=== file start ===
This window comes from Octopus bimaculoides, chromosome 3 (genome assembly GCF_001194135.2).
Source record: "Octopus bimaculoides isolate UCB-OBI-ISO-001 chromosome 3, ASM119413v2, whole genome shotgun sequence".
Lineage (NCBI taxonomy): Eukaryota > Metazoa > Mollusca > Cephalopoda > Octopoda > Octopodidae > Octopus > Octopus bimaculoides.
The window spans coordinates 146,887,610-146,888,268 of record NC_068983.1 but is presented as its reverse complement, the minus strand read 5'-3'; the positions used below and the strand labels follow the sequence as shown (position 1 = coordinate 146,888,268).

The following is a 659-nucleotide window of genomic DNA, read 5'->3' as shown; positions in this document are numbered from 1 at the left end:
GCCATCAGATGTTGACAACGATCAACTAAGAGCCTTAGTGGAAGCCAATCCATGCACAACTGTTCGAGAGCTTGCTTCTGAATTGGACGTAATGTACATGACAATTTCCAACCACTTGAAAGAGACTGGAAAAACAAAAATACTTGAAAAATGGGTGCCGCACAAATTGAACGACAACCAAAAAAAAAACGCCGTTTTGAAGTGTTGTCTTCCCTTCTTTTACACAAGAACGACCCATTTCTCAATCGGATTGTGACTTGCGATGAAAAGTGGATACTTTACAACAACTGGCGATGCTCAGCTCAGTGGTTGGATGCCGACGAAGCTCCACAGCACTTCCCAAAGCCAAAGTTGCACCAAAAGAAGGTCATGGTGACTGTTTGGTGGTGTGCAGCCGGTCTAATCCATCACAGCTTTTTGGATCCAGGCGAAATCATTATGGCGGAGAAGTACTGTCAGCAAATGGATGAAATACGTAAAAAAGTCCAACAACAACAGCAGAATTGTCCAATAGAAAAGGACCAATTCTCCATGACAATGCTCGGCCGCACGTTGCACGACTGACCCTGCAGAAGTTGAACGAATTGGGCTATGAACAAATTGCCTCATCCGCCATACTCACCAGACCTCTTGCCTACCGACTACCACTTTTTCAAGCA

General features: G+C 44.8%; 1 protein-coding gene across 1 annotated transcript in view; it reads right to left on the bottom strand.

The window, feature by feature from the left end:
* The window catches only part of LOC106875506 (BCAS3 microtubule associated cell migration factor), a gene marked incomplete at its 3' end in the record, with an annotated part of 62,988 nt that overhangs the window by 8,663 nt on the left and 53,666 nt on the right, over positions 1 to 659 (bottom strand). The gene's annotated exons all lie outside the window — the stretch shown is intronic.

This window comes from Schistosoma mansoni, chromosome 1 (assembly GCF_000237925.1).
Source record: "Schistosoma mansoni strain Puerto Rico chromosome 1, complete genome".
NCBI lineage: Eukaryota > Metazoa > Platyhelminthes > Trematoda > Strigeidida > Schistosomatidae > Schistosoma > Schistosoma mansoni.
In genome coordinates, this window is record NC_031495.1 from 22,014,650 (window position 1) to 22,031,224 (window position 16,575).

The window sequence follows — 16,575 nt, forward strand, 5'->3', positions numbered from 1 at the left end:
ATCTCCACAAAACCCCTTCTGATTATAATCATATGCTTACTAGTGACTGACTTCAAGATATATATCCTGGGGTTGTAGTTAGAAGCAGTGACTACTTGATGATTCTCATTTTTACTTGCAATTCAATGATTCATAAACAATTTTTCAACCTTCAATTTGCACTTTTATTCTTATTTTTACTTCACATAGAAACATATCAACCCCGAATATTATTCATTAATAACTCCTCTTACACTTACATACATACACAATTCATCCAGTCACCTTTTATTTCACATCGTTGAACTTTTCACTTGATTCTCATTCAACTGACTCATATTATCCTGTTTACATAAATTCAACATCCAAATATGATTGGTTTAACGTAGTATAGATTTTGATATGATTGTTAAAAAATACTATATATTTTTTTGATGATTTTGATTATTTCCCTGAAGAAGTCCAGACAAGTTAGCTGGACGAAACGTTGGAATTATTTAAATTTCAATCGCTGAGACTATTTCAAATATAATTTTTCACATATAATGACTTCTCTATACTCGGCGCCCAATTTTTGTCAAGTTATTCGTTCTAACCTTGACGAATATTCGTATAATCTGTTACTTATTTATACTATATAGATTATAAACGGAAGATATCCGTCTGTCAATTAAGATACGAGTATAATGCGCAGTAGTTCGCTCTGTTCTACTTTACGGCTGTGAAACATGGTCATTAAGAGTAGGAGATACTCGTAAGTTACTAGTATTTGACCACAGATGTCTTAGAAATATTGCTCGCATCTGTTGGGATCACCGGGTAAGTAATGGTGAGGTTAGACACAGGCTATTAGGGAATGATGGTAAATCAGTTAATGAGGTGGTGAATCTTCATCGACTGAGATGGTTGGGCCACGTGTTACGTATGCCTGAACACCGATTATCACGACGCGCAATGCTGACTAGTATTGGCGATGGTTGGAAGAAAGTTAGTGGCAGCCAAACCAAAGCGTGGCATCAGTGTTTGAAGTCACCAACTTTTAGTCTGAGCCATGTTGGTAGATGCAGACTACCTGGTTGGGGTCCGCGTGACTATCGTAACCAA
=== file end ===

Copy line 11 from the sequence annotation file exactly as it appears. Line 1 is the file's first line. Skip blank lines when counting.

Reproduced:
Source record: "Schistosoma mansoni strain Puerto Rico chromosome 1, complete genome".